Gluten schmuten [part 2]: how to get GF-ready and raring to go

By Alive & Well

In my last post, I talked about what gluten is thought to do to intolerant little bodies and minds, and some of the theories about why it seems to be more of a problem these days.

I also mentioned that for every gluten free sceptic (the ones who roll their eyes at the mere mention of a dietary requirement), there are many others who have chosen to cut it from their diets and felt the difference almost straight away, so the only way to find out if it could help you is to try it.

So if you’re one of those people who bloat after a glutenous meal, or you’ve been advised to give the gluten a rest, here are some tips to get you GF-ready and raring to go.

And don’t worry if it seems a bit daunting at first – it’s actually very doable. The only hard part is upfront, when you’re making changes to some of your eating habits.

Click to go to the Coeliac Society's website and find out more1. Know what you can and can’t eat

You’ll need to steer clear of barley, bran, bulgur, couscous, durum, farina, faro, kamut, malt, matzo flour/meal, orzo, panko, rye, seitan, semolina, spelt, triticale, udon, wheat, wheat bran/germ/starch and obviously wheat.

But there are heaps of grains that are good to go like amaranth, arrowroot, buckwheat, chickpea, corn, flax, flours from nuts/besans/seeds, millet, potato starch or flour, quinoa, rice, rice bran/flour, sago, soy, tapioca and teff.

Take a list with you when you go food shopping so you have a reference point – or if you’ve got an iPhone, download this handy ingredient-interpreting app from the Coeliac Society of Australia.

2. Learn how to read a food label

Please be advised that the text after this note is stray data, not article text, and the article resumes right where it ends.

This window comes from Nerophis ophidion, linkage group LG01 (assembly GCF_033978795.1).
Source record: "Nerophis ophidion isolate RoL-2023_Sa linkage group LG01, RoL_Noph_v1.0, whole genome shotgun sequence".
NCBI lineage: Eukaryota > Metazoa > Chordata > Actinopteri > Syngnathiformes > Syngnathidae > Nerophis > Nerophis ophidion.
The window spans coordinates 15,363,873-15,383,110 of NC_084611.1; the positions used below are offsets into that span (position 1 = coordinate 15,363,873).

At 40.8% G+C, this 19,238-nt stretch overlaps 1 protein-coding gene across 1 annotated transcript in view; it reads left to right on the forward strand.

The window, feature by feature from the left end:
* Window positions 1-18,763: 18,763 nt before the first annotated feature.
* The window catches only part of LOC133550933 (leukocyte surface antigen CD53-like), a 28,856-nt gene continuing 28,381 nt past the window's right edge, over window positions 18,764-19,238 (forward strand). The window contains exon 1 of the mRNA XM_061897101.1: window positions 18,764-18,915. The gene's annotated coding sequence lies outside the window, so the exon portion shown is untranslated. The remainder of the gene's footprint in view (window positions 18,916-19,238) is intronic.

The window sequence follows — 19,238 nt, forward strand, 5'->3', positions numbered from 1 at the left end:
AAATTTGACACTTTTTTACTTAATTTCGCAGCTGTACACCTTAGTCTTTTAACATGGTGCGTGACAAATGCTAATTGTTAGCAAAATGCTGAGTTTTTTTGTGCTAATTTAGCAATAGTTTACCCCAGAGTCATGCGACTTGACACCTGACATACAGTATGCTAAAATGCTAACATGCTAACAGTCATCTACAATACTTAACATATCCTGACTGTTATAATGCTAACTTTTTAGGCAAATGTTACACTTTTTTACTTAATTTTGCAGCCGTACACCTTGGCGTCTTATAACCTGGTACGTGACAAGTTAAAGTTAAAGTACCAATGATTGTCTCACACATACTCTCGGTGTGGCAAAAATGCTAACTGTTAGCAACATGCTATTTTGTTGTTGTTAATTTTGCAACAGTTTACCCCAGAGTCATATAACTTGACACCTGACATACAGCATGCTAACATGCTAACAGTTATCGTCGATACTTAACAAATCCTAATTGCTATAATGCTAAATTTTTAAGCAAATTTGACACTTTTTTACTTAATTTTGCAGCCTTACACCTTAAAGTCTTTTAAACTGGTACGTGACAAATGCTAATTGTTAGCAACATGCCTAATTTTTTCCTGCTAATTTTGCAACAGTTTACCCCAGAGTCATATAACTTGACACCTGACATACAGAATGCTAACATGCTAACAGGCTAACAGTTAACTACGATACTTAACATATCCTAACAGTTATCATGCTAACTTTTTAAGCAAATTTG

This is a really important, and really valuable, habit to get into. If you’ve never read a label before it can seem like gobbledegook at first, but it doesn’t take long to work out what to look for and where the gluten might be hiding. For example, soy sauce is generally made with wheat so get your hands on some tamari or another product that doesn’t have any hidden gluten sources. Another trick to watch out for is sugary products like soft-centred chocolates, which are often made with wheat-based glucose syrup.

These days, supermarkets carry heaps of products that are clearly labelled ‘gluten free’ so it’s usually easy enough to find what you need. But bear in mind that just because something’s gluten-free doesn’t automatically make it healthy – it might still contain loads of sugar, or be full of processed filler.

3. Find snack replacements

If you’re anything like Marj and you’ve spent years snacking on boxes of biscuits, find alternatives and carry them with you so you’re covered when hunger strikes. These could be delicious raw pistachios, brain-feeding walnuts or energy-generating bags of beans or carrots – the more nutrient-dense the better. Come up with a variety that you enjoy.

4. Get into GF cooking

There is no end to the number of amazing GF recipes and inspiration waiting for you on the worldwide interweb. Here are a few to get you started:

  • Jamie Oliver has heaps of inspiration for you, including an amazing pumpkin and spinach roulade and a wide range of delicious salads.
  • The Gluten Free Goddess is a veritable treasure trove of recipes – I particularly love her dips and appetizers.
  • has an entire section dedicated to gluten free recipes.

Got a GF tip to share? Tell us about it!